21. RLG Union Catalog, http://www.rlg.org/en/page.php?Page_ID=174 (accessed February 17, 2005).
22. OCLC, 2003/2004 Annual Report, http://www.oclc.org/news/publications/annualreports/2004.pdf: 17 (accessed February 17, 2005); OpenWorldCat Program, http://www.oclc.org/worldcat/open/default.htm (accessed February 17, 2005).
23. RedLightGreen, http://www.rlg.org/en/page.php?Page_ID=435 (accessed February 17, 2005).
24. Barbara Quinn, “Google’s Library Project: Questions, Questions, Questions,” Information Today, December 27, 2004, http://www.infotoday.com/newsbreaks/nb041227-2.shtml (accessed February 17, 2005).
25. Charles H. Ferguson, “What’s Next for Google,” Technology Review.com. January 2005, http://www2.technologyreview.com/ (accessed February 17, 2005).
26. Walter Kohler, “Digital Libraries, Digital Containers, ‘Library Patrons’ and Visions of the Future,” Electronic Library 22:5 (2004): 401-407; Roy Tennant, “Google Out of Print,” Library Journal, February 15, 2005, http://www.libraryjournal.com/article/CA50214 (accessed February 17, 2005).
27. Stanley Wilder, “Information Literacy Makes All the Wrong Assumptions,” Chronicle of Higher Education, January 7, 2005: B13.
28. Matthew Young Eidson, “Describing Anything that Walks: The Problem Behind the Problem of EAD,” Journal of Archival Organization 1:4 (2002): 16.
29. Wendy M. Duff and Catherine A. Johnson, “Accidentally Found on Purpose: Information-Seeking Behavior of Historians in Archives,” Library Quarterly 72:4 (October 2002): 483, 493.
30. Duff and Johnson, 483.
31. Duff and Johnson, 485.
32. Duff and Johnson, 486.
33. Helen Tibbo, “Primarily History in America: How U.S. Historians Search for Primary Materials at the Dawn of the Digital Age.” American Archivist 66:1 (Spring/Summer 2003): 9.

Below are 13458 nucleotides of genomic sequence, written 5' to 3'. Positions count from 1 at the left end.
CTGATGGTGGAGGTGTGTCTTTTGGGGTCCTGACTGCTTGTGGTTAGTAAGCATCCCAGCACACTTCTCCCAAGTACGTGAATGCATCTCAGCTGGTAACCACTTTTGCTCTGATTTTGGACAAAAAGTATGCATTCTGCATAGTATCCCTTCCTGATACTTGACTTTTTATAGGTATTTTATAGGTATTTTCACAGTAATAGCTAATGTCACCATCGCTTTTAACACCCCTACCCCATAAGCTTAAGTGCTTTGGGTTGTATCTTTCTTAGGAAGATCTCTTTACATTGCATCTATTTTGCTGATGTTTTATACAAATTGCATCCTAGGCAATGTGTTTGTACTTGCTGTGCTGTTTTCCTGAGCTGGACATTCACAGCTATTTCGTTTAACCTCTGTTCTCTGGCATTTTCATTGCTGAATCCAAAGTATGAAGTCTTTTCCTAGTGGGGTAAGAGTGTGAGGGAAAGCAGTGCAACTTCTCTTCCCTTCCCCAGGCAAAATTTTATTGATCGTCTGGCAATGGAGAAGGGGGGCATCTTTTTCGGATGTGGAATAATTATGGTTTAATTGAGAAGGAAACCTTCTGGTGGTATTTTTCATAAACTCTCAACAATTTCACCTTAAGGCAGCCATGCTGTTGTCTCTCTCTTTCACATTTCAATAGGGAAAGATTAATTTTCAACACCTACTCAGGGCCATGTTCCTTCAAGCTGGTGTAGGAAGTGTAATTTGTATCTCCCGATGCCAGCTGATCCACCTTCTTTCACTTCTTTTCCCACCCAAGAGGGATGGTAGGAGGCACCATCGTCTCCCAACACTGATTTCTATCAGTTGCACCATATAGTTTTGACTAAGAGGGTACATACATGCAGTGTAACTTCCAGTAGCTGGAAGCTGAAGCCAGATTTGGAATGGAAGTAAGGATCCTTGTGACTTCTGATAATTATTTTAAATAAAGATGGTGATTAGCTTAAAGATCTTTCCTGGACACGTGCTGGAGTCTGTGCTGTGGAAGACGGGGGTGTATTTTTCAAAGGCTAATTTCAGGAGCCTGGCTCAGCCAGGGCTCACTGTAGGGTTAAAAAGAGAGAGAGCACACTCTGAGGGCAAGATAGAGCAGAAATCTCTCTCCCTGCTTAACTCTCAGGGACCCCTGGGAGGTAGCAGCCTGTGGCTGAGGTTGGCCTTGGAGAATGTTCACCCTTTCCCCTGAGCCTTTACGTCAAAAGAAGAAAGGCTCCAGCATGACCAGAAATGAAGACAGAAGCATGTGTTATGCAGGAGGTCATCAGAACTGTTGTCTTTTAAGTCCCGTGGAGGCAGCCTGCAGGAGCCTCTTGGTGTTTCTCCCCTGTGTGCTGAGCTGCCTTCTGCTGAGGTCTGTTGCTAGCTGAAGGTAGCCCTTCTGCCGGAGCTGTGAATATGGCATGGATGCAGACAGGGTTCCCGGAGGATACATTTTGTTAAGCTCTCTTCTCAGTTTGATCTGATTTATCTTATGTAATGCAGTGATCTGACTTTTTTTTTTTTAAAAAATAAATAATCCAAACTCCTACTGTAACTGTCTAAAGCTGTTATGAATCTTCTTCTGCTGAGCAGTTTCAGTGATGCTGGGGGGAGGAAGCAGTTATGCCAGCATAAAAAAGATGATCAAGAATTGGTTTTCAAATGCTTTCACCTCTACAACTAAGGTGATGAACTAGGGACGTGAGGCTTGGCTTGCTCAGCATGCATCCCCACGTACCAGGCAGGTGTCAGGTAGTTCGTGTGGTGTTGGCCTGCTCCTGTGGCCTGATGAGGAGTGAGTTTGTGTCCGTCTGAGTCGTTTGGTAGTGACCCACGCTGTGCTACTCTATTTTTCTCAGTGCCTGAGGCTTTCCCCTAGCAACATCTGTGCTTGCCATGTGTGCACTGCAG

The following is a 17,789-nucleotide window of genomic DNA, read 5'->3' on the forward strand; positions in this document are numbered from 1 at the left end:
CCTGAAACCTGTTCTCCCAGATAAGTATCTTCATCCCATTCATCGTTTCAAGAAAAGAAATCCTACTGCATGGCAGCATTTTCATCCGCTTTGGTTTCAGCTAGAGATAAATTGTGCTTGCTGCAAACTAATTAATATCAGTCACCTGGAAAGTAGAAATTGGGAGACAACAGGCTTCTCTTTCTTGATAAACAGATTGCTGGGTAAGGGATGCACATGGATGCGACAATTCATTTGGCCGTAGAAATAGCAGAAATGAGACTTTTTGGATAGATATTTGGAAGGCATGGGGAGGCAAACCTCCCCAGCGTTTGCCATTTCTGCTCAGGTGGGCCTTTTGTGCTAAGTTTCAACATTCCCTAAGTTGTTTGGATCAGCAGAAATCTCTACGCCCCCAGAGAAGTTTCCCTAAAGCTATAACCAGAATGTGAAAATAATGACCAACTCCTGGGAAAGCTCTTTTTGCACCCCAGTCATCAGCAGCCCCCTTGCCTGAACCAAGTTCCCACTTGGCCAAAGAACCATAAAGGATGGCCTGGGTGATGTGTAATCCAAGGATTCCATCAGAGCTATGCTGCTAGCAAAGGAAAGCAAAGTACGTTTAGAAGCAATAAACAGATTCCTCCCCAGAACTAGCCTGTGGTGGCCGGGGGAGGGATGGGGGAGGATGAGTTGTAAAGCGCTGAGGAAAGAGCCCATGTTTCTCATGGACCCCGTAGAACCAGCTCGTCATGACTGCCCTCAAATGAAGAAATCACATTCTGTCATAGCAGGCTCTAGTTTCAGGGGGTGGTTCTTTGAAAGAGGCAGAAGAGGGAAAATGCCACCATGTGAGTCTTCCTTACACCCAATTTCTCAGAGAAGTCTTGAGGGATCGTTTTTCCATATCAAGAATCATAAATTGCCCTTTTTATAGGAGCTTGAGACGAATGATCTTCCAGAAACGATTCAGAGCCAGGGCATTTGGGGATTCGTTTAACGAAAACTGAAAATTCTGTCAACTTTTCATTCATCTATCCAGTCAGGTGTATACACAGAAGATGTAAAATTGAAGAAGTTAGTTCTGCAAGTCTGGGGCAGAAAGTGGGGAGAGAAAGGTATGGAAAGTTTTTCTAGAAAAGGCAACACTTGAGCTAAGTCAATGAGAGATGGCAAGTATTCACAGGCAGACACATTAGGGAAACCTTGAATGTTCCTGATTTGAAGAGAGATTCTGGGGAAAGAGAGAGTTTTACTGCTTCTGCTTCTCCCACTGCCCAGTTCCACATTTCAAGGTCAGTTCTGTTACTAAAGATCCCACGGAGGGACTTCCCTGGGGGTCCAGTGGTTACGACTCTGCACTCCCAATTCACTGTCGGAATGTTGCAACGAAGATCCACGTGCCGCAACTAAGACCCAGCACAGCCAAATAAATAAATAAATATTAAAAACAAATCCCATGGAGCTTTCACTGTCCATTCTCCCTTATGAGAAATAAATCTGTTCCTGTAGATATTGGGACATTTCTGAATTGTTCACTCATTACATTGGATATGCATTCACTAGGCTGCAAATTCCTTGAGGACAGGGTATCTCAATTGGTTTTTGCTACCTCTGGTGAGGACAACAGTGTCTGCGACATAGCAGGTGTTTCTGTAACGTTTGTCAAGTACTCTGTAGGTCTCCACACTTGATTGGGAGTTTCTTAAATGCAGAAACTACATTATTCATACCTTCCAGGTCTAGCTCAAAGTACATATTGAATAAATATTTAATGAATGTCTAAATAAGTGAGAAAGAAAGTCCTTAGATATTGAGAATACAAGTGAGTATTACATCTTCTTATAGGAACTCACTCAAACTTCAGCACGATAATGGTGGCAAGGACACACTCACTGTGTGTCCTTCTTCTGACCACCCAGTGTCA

34. Tibbo, "Primarily History," 13.
35. Elizabeth Yakel, “Listening to Users,” Archival Issues: Journal of the Midwest Archives Conference 26:2 (2002): 111.
36. Yakel, "Listening," 116-117.
37. Yakel, "Listening," 122; Christopher J. Prom, “User Interactions with Electronic Finding Aids in a Controlled Setting,” American Archivist 67 (Fall/Winter 2004): 246.
38. Lisa R. Coats, “Users of EAD Finding Aids: Who Are They and Are They Satisfied?” Journal of Archival Organization 2:3 (2004): 31.
39. Jihyun Kim, “EAD Encoding and Display: A Content Analysis,” Journal of Archival Organization 2:3 (2004): 42-43.
40. Elizabeth Yakel, “Encoded Archival Description: Are Finding Aids Boundary Spanners or Barriers for Users?” Journal of Archival Organization 2:1/2 (2004): 74-75.
41. Wendy M. Duff and Penka Stoyanova, “Transforming the Crazy Quilt: Archival Displays from a User’s Point of View,” Archivaria 45 (Spring 1998): 51-52.
42. Duff and Stoyanova, 55.
43. Christopher J. Prom, “User Interactions with Electronic Finding Aids in a Controlled Setting,” American Archivist 67 (Fall/Winter 2004): 262.
44. Dennis Meissner, “First Things First: Reengineering Finding Aids for Implementation of EAD,” American Archivist 60 (Fall 1997): 375.
45. Meissner, 379.
46. Meissner, 381.
47. James M. Roth, “Serving Up EAD: an Exploratory Study on the Deployment and Utilization of Encoded Archival Description Finding Aids,” American Archivist 64:2 (Fall/Winter 2001): 234.
48. Rita L. H. Czeck, “Archival MARC Records and Finding Aids in the Context of End-User Subject Access to Archival Collections,” American Archivist 61 (Fall 1998): 428; Kim, 50; Tibbo, "Primarily History," 21, 24.
49. Duff and Johnson, 493.
50. Tibbo, "Primarily History," 21, 24.
51. Coats, 29.
52. Duff and Johnson, 477.
53. Duff and Johnson, 493.
54. Czeck, 428.
55. Czeck, 430.
56. Yakel, "Listening," 119.
57. Hamburger, 84.
58. Prom, 251.
59. Prom, 250.
60. Prom, 263.
61. Prom, 265.
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Yakel, Elizabeth. “Listening to Users.” Archival Issues: Journal of the Midwest Archives Conference 26:2 (2002): 111-27.
Yakel, Elizabeth. “Thinking Inside and Outside the Boxes: Archival Reference Services at the Turn of the Century,” Archivaria 49 (2000): 140-160.